Annotated biblio

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Annotated Bibliography

1. Harp, Edwin L. & Jibson, Randall W. (1996) Landslides triggered by the 1994 Northridge, California, earthquake. Bulletin of the Seismological Society of America. Vol. 86 no. 1B S319-S332.

Harp & Jibson’s paper first gives real-world context to their project, talking about the 1994 Northridge, California earthquake. This was helpful to see in order to better understand some of the context for my own project (although the area they look at is in Southern California and I’m focusing mainly on Northern California). Something very interesting about this particular earthquake was an after effect best explained by the resulting landslides in the area. This unusual effect was an outbreak of Valley Fever (disease caused by inhaling airborne spores), which was thought to be carried in the large clouds of dust created by the landslides resulting from the quake. This paper was also helpful in looking at Harp & Jibson’s methods. In order to determine the scale of the landslides that occurred, they used GIS software to digitize and map aerial photographs that were taken the morning after the earthquake. They used this to determine the volume of sediment that was carried down in the slide as well as the resulting slope of the land. This seemed like a really interesting approach to determining the results of what happened to the land after the landslide. Although Harp & Jibson used their GIS mapping skills to determine other details as well, I’m interested in the connection between the aerial photographs and determining the resulting slope of the land after the slides.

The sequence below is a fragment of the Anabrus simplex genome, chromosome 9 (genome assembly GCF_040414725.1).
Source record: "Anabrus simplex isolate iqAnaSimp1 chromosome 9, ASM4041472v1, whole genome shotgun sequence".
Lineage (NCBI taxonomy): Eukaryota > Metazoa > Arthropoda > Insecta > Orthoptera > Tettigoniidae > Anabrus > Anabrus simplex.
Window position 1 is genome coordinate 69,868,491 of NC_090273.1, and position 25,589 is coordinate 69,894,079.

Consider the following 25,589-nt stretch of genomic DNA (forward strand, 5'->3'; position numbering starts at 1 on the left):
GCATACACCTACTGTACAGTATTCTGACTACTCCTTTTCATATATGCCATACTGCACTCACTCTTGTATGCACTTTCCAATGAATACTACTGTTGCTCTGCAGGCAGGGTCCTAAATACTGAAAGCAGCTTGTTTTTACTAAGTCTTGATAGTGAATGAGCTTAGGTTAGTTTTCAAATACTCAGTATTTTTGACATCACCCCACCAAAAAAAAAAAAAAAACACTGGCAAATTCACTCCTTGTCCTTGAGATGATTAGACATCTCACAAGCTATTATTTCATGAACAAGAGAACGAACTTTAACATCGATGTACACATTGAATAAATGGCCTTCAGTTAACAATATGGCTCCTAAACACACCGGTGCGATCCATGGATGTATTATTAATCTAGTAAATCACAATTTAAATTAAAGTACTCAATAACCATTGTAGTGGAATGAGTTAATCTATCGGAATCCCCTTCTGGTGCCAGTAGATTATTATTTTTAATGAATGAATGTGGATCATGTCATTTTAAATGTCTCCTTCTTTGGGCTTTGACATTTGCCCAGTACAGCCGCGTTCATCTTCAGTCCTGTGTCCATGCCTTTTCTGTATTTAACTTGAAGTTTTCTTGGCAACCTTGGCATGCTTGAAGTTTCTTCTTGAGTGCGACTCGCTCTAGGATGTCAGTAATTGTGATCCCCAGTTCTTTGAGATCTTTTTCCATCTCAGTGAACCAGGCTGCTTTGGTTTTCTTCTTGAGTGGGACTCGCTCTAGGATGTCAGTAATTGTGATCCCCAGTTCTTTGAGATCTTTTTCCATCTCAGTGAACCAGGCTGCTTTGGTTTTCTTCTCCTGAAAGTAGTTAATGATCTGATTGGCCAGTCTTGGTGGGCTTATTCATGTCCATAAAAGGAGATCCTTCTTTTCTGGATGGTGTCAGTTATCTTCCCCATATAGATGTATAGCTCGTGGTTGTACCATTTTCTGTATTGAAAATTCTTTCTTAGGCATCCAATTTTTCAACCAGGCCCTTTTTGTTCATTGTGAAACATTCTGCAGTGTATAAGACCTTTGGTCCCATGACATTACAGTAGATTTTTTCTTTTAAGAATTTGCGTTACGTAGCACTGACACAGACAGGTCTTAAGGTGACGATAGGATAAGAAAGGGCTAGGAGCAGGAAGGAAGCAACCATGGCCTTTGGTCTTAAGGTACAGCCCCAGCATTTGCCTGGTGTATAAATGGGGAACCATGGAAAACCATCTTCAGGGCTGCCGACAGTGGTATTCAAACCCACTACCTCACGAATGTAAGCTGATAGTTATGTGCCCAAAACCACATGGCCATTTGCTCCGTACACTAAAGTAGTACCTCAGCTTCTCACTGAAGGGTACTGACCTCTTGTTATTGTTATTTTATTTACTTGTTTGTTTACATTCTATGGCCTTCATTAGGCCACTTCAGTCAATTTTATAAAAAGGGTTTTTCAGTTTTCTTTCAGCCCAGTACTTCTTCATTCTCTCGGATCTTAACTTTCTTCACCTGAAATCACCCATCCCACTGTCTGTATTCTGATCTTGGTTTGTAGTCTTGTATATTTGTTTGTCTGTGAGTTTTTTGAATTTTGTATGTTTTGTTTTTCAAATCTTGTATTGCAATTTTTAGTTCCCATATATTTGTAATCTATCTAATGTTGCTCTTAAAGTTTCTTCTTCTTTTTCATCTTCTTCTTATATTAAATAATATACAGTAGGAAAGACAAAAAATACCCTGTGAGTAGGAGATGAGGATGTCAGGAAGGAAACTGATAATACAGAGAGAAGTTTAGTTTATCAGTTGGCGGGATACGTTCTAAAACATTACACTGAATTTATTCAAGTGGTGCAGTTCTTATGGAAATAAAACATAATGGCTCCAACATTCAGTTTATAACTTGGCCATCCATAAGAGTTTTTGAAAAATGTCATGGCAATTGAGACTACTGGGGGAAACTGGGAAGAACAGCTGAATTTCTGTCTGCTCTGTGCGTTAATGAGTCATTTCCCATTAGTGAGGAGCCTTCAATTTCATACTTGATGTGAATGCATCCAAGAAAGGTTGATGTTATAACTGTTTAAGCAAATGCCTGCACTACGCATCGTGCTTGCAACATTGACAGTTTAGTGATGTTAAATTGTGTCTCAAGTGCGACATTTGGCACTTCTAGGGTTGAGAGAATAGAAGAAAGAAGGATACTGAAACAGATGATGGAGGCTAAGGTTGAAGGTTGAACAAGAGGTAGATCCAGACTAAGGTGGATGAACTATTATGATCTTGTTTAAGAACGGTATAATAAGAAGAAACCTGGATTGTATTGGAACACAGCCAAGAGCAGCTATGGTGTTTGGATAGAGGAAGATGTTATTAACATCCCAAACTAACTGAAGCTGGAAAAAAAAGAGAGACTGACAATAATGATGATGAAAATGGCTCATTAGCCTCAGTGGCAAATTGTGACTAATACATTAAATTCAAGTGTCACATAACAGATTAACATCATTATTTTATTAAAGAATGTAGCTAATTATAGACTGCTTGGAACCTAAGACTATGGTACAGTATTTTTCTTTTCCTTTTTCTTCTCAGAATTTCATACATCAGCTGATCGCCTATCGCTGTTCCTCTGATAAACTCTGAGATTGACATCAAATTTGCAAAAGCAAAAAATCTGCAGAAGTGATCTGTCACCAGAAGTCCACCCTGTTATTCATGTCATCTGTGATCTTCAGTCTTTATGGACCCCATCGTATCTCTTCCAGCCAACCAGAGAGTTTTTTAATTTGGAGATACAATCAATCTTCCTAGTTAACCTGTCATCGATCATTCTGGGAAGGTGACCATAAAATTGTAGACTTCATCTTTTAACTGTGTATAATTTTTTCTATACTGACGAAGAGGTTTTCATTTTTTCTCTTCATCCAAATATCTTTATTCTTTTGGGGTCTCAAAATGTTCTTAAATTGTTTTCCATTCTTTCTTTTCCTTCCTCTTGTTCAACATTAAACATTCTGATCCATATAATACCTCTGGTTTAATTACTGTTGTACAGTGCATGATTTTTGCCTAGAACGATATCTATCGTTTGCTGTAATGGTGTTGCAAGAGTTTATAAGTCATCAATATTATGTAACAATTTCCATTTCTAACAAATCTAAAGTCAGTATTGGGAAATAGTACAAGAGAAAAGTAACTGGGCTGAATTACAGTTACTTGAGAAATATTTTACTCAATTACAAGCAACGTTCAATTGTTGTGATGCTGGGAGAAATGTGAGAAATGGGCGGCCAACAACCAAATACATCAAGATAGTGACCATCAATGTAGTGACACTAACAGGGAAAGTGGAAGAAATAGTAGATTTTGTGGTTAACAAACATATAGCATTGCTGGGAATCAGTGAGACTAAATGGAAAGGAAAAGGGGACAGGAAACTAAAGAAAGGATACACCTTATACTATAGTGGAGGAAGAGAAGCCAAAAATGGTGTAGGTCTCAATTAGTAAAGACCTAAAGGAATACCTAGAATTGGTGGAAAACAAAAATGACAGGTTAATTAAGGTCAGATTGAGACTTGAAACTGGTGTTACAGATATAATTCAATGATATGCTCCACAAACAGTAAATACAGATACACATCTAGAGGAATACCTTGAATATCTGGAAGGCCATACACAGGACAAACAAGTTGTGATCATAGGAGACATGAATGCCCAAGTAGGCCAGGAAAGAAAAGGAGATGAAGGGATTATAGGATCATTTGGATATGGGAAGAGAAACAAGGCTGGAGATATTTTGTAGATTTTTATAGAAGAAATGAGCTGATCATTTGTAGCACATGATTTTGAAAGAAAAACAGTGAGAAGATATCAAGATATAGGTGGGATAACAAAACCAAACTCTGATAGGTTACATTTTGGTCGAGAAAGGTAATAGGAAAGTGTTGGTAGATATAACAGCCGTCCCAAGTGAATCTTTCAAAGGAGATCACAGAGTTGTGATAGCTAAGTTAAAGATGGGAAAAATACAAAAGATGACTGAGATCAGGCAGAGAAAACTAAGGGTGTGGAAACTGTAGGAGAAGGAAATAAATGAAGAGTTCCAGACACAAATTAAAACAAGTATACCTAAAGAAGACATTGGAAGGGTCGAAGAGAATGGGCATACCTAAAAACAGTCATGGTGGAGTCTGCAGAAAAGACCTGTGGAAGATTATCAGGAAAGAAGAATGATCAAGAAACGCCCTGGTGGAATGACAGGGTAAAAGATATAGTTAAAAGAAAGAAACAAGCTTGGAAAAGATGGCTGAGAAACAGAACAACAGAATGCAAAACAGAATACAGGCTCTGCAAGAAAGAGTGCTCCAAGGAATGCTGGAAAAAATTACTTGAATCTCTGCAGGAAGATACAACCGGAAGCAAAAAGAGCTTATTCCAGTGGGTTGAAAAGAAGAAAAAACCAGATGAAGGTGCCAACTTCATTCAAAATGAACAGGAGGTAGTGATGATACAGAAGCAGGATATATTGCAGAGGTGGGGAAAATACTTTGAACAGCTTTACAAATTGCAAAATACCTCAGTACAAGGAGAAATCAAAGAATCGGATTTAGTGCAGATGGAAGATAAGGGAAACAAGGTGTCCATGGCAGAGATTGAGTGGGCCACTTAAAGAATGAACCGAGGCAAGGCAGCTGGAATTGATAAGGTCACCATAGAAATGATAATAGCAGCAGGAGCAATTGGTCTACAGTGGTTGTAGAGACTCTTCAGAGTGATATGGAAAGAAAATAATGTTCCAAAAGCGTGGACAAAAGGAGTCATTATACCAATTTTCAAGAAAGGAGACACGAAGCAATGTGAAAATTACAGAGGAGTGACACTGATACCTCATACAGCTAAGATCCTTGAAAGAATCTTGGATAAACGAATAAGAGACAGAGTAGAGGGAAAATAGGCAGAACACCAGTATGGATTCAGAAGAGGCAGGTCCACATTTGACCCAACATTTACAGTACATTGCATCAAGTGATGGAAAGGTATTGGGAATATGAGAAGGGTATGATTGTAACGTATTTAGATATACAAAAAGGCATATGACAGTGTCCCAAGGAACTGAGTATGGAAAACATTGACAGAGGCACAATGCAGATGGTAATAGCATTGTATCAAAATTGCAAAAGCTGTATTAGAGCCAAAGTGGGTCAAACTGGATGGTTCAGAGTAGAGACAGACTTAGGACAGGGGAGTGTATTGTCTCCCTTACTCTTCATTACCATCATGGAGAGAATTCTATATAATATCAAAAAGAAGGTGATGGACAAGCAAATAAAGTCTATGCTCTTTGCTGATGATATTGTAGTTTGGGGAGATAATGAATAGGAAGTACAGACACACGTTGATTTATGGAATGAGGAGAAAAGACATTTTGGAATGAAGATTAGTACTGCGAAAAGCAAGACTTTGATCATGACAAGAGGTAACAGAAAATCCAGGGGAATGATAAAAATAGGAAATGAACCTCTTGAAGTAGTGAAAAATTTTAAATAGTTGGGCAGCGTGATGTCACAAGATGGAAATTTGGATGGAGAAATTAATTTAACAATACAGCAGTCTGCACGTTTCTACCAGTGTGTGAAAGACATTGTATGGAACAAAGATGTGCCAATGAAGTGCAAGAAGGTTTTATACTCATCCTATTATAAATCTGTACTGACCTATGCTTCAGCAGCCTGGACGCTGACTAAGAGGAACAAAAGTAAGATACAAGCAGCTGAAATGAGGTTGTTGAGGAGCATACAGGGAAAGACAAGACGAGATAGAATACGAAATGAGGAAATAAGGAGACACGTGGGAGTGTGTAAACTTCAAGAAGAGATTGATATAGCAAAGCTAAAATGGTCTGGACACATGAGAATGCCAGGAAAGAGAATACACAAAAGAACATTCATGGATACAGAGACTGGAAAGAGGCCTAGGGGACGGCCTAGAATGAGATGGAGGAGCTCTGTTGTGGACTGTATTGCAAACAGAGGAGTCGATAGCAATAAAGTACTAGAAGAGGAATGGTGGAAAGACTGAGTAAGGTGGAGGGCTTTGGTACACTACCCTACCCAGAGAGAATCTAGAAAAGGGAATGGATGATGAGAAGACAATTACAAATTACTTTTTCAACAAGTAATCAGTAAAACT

2. Perkins, Jeanne B. (2001). The Real Dirt on Liquefaction: A Guide to Liquefaction Hazard in Future Earthquakes Affecting the San Francisco Bay Area. Association of Bay Area Governments (ABAG). ABAG Publication Number: P01001EQ.

This report is good for a more conceptual understanding of the project I’m taking on. The main purpose of the report is to serve as a means for understanding the liquefaction hazard in the San Francisco Bay Area. In this respect, it provides critical background information (mainly historical) for making my project relevant and meaningful.